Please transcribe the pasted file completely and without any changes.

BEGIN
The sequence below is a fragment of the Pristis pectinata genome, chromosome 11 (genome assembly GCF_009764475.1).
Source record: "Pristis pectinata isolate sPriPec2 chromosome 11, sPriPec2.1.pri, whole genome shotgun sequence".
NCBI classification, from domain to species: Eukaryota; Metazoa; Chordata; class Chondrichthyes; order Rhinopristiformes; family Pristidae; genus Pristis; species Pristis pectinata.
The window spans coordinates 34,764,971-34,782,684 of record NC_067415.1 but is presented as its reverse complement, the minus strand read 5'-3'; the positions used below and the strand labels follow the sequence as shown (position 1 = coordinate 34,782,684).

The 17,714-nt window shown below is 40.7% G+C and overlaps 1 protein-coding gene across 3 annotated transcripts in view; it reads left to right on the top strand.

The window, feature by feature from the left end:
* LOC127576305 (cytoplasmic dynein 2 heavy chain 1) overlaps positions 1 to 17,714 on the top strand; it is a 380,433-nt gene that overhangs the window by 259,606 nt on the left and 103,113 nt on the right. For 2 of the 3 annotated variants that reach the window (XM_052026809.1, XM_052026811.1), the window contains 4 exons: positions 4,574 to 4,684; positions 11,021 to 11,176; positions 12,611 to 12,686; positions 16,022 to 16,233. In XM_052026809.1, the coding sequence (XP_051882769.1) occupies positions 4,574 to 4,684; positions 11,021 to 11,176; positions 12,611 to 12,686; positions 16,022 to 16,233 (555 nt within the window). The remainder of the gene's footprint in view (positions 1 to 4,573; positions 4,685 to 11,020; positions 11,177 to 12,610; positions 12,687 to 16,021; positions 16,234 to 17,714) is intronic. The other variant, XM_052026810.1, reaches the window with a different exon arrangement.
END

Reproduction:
The sequence below is a fragment of the Pristis pectinata genome, chromosome 11 (genome assembly GCF_009764475.1).
Source record: "Pristis pectinata isolate sPriPec2 chromosome 11, sPriPec2.1.pri, whole genome shotgun sequence".
NCBI classification, from domain to species: Eukaryota; Metazoa; Chordata; class Chondrichthyes; order Rhinopristiformes; family Pristidae; genus Pristis; species Pristis pectinata.
The window spans coordinates 34,764,971-34,782,684 of record NC_067415.1 but is presented as its reverse complement, the minus strand read 5'-3'; the positions used below and the strand labels follow the sequence as shown (position 1 = coordinate 34,782,684).

The 17,714-nt window shown below is 40.7% G+C and overlaps 1 protein-coding gene across 3 annotated transcripts in view; it reads left to right on the top strand.

The window, feature by feature from the left end:
* LOC127576305 (cytoplasmic dynein 2 heavy chain 1) overlaps positions 1 to 17,714 on the top strand; it is a 380,433-nt gene that overhangs the window by 259,606 nt on the left and 103,113 nt on the right. For 2 of the 3 annotated variants that reach the window (XM_052026809.1, XM_052026811.1), the window contains 4 exons: positions 4,574 to 4,684; positions 11,021 to 11,176; positions 12,611 to 12,686; positions 16,022 to 16,233. In XM_052026809.1, the coding sequence (XP_051882769.1) occupies positions 4,574 to 4,684; positions 11,021 to 11,176; positions 12,611 to 12,686; positions 16,022 to 16,233 (555 nt within the window). The remainder of the gene's footprint in view (positions 1 to 4,573; positions 4,685 to 11,020; positions 11,177 to 12,610; positions 12,687 to 16,021; positions 16,234 to 17,714) is intronic. The other variant, XM_052026810.1, reaches the window with a different exon arrangement.